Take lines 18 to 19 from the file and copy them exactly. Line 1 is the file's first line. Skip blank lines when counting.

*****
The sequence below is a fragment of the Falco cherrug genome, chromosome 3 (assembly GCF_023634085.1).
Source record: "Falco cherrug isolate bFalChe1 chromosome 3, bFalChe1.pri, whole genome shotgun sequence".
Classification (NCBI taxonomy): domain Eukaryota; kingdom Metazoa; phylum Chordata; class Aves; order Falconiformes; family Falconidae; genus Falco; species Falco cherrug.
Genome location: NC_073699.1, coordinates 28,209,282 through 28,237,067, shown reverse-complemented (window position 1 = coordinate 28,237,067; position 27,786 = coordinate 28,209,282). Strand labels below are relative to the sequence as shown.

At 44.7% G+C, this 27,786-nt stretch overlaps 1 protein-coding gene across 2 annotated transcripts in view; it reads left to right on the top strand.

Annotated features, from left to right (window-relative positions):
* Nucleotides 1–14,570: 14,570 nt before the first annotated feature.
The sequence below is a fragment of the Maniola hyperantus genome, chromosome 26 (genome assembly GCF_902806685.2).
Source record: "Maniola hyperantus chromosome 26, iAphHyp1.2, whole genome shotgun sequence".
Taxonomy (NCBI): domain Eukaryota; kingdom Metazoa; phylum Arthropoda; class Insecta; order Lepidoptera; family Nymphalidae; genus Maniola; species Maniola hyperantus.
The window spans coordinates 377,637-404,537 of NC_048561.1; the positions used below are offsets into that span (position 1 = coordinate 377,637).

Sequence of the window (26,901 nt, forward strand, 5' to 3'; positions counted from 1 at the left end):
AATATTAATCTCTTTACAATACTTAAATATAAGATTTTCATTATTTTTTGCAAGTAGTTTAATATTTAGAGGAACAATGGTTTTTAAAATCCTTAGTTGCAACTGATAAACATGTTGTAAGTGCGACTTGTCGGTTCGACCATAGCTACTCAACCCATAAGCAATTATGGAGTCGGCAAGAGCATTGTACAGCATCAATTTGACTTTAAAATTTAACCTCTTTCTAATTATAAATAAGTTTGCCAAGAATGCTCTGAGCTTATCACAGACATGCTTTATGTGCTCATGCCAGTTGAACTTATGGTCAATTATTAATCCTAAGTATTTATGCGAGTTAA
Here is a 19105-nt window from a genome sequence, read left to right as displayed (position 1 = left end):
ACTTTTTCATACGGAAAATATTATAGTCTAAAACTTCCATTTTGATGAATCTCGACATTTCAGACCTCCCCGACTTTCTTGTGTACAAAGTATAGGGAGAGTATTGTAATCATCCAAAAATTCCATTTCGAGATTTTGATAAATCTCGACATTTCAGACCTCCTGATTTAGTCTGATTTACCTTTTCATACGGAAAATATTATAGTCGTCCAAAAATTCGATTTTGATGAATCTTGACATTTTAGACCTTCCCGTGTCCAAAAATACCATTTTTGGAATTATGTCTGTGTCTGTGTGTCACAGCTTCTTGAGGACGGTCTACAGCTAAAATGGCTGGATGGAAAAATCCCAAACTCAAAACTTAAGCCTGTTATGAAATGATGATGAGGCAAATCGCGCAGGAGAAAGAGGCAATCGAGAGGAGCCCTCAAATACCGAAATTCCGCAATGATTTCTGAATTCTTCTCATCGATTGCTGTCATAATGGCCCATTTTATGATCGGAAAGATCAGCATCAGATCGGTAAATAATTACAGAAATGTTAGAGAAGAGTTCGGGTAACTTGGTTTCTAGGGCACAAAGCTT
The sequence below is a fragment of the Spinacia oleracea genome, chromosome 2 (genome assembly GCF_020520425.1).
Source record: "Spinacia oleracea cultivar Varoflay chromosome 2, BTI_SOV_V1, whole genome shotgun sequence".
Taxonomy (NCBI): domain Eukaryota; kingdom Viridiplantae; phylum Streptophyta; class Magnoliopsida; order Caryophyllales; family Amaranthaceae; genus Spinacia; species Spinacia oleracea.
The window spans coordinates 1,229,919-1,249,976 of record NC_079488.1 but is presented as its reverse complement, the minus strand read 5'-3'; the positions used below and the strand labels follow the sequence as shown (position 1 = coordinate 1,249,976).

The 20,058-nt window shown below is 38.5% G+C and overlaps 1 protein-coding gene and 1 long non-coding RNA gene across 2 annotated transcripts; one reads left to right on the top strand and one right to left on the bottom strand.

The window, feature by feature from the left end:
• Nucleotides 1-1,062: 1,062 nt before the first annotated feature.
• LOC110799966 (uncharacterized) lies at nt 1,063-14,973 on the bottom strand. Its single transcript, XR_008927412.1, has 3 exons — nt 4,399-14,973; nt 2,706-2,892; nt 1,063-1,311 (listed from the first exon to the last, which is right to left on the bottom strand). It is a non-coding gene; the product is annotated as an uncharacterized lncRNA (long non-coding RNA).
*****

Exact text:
Taxonomy (NCBI): domain Eukaryota; kingdom Viridiplantae; phylum Streptophyta; class Magnoliopsida; order Caryophyllales; family Amaranthaceae; genus Spinacia; species Spinacia oleracea.
The window spans coordinates 1,229,919-1,249,976 of record NC_079488.1 but is presented as its reverse complement, the minus strand read 5'-3'; the positions used below and the strand labels follow the sequence as shown (position 1 = coordinate 1,249,976).